It's time for me to jump into the editing phase of my novel with both feet.
I found a some great information on how go back through and see what's working and what is not. It's from my favorite how-to tome, Plot & Structure by James Scott Bell. He gave a comprehensive list of what to look for when editing. He suggests making sure each scene has sufficient conflict, that each chapter ends with a hook/cliffhanger, that all the dialogue is snappy and either reveals character or conflict. He really focuses on scene cohesiveness, too. That's something I've never really bothered to try to envision as I write, so it's a new challenge, a skill I'd like to develop.
Meanwhile, I guess I'll share what has been helpful to me in the past. When I finish a draft, I will often put it in single space format (to save paper) and print it out, single sided. Then I take it down to my local (favorite!) print shop and get it spiral bound and put a colored cover on either side. I make sure to put several pages of blank paper on either end, for notes. Then, I get out my pen and begin to read.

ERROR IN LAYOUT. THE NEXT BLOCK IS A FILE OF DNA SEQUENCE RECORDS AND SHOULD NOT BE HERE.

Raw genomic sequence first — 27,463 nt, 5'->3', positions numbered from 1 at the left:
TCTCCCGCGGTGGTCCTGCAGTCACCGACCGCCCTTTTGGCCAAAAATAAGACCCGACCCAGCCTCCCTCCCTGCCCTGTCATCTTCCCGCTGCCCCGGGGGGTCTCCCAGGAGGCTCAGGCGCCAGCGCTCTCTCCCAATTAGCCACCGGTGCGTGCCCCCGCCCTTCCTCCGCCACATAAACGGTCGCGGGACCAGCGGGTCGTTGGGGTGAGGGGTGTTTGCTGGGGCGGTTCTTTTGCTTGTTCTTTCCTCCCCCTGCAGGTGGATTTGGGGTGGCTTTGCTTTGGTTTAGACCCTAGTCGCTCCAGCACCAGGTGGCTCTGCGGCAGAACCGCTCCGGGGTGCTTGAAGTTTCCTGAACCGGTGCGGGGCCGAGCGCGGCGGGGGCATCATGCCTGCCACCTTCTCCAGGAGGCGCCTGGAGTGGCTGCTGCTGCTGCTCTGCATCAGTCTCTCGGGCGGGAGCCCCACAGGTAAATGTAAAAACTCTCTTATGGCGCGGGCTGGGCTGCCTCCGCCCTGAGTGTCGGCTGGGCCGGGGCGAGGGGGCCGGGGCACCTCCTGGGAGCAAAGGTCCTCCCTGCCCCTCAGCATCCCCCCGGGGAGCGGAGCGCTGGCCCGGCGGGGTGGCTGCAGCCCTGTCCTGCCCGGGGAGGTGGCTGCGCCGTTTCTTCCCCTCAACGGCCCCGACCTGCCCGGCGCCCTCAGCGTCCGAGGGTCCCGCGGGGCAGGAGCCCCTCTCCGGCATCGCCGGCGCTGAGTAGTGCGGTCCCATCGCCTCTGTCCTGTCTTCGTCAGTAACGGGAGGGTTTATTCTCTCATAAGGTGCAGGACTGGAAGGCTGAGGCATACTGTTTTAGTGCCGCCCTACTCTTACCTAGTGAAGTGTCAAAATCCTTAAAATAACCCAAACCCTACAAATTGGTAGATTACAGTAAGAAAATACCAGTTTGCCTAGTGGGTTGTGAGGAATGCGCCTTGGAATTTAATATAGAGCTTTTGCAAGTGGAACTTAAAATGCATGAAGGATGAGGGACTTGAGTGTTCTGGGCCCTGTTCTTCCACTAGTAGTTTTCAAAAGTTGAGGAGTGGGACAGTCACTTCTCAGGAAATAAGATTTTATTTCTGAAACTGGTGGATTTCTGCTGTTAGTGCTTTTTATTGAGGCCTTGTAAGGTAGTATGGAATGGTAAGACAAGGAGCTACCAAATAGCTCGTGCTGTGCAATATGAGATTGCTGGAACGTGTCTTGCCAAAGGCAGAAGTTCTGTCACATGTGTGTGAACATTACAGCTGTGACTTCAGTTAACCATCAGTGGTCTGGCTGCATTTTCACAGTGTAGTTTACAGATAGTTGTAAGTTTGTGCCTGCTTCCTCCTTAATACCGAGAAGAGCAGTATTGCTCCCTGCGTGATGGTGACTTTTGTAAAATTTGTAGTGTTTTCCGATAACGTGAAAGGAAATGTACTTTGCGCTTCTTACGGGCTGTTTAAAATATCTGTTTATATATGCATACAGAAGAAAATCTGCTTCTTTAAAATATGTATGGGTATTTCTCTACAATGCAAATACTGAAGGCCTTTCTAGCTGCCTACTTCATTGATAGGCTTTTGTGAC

Experts suggest the first re-read should be fast, just taking in the whole overall story for flow and plot holes. If something isn't working, experts say you can just make a mark in the margin or circle the lame text. I can't do that very well. If I have a thought about how to fix it, I feel like if I don't note it clearly at the moment, there's a dang good chance I'll forget forever. So, I only go through at a moderate pace and mark everything I see that needs help.
The reason I only print on one side of the page is I use the facing blank page to make all my rewrite notes. It helps to have it right there and written out as much as I can as I strike while the iron is hot.
For this draft I will ask them to put a different cover on it than hot pink. Hot pink was a previous draft print-out's color. Then I don't get them confused. (A common occurrence, I hate to admit.) It also gives me a kind of a sense of progress, like, "Well, in the pink draft I was too wordy. I went through and slashed a ton of pointless words. Now in the lime green one I am focusing on characterization, getting their voices solid." And so on.
Pink, lime green, bright colors. This calls for taffy.